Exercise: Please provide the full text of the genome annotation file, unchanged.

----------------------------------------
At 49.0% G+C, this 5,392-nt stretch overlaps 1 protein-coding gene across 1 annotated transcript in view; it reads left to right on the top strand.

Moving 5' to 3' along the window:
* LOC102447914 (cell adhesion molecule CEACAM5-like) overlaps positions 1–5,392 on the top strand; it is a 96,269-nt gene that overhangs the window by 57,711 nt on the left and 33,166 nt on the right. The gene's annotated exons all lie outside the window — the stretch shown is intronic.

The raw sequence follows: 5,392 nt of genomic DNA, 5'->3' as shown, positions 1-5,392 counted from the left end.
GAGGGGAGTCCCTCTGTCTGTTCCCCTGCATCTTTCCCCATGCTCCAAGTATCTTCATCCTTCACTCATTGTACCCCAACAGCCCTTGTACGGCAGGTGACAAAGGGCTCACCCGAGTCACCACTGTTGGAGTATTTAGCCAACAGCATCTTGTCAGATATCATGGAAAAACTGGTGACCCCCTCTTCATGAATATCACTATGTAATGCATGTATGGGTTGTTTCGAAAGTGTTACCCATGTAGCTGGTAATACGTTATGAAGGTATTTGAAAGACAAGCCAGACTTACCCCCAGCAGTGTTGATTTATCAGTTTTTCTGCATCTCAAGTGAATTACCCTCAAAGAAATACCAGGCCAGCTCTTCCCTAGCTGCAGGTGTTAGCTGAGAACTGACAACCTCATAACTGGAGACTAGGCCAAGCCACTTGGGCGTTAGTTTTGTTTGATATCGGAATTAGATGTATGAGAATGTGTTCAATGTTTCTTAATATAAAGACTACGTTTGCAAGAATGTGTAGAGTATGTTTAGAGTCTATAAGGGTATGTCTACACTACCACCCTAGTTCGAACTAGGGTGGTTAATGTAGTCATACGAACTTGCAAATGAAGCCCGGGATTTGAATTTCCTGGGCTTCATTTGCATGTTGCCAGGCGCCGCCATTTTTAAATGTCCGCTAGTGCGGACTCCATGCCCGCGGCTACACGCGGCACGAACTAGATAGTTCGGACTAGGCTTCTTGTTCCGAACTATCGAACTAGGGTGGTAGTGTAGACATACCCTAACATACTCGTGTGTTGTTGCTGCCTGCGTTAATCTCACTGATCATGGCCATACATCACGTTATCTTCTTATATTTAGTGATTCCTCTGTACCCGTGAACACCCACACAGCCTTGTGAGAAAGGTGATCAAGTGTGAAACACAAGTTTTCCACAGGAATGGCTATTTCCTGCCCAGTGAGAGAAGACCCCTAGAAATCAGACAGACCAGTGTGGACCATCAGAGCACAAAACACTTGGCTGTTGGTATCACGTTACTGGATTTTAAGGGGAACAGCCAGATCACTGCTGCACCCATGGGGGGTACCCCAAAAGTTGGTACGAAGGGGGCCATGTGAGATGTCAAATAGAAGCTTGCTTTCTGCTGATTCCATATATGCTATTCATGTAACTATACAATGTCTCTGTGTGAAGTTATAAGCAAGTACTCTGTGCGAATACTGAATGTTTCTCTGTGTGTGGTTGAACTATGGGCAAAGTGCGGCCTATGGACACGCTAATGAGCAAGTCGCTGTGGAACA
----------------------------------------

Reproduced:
At 49.0% G+C, this 5,392-nt stretch overlaps 1 protein-coding gene across 1 annotated transcript in view; it reads left to right on the top strand.

Moving 5' to 3' along the window:
* LOC102447914 (cell adhesion molecule CEACAM5-like) overlaps positions 1–5,392 on the top strand; it is a 96,269-nt gene that overhangs the window by 57,711 nt on the left and 33,166 nt on the right. The gene's annotated exons all lie outside the window — the stretch shown is intronic.

The raw sequence follows: 5,392 nt of genomic DNA, 5'->3' as shown, positions 1-5,392 counted from the left end.
GAGGGGAGTCCCTCTGTCTGTTCCCCTGCATCTTTCCCCATGCTCCAAGTATCTTCATCCTTCACTCATTGTACCCCAACAGCCCTTGTACGGCAGGTGACAAAGGGCTCACCCGAGTCACCACTGTTGGAGTATTTAGCCAACAGCATCTTGTCAGATATCATGGAAAAACTGGTGACCCCCTCTTCATGAATATCACTATGTAATGCATGTATGGGTTGTTTCGAAAGTGTTACCCATGTAGCTGGTAATACGTTATGAAGGTATTTGAAAGACAAGCCAGACTTACCCCCAGCAGTGTTGATTTATCAGTTTTTCTGCATCTCAAGTGAATTACCCTCAAAGAAATACCAGGCCAGCTCTTCCCTAGCTGCAGGTGTTAGCTGAGAACTGACAACCTCATAACTGGAGACTAGGCCAAGCCACTTGGGCGTTAGTTTTGTTTGATATCGGAATTAGATGTATGAGAATGTGTTCAATGTTTCTTAATATAAAGACTACGTTTGCAAGAATGTGTAGAGTATGTTTAGAGTCTATAAGGGTATGTCTACACTACCACCCTAGTTCGAACTAGGGTGGTTAATGTAGTCATACGAACTTGCAAATGAAGCCCGGGATTTGAATTTCCTGGGCTTCATTTGCATGTTGCCAGGCGCCGCCATTTTTAAATGTCCGCTAGTGCGGACTCCATGCCCGCGGCTACACGCGGCACGAACTAGATAGTTCGGACTAGGCTTCTTGTTCCGAACTATCGAACTAGGGTGGTAGTGTAGACATACCCTAACATACTCGTGTGTTGTTGCTGCCTGCGTTAATCTCACTGATCATGGCCATACATCACGTTATCTTCTTATATTTAGTGATTCCTCTGTACCCGTGAACACCCACACAGCCTTGTGAGAAAGGTGATCAAGTGTGAAACACAAGTTTTCCACAGGAATGGCTATTTCCTGCCCAGTGAGAGAAGACCCCTAGAAATCAGACAGACCAGTGTGGACCATCAGAGCACAAAACACTTGGCTGTTGGTATCACGTTACTGGATTTTAAGGGGAACAGCCAGATCACTGCTGCACCCATGGGGGGTACCCCAAAAGTTGGTACGAAGGGGGCCATGTGAGATGTCAAATAGAAGCTTGCTTTCTGCTGATTCCATATATGCTATTCATGTAACTATACAATGTCTCTGTGTGAAGTTATAAGCAAGTACTCTGTGCGAATACTGAATGTTTCTCTGTGTGTGGTTGAACTATGGGCAAAGTGCGGCCTATGGACACGCTAATGAGCAAGTCGCTGTGGAACA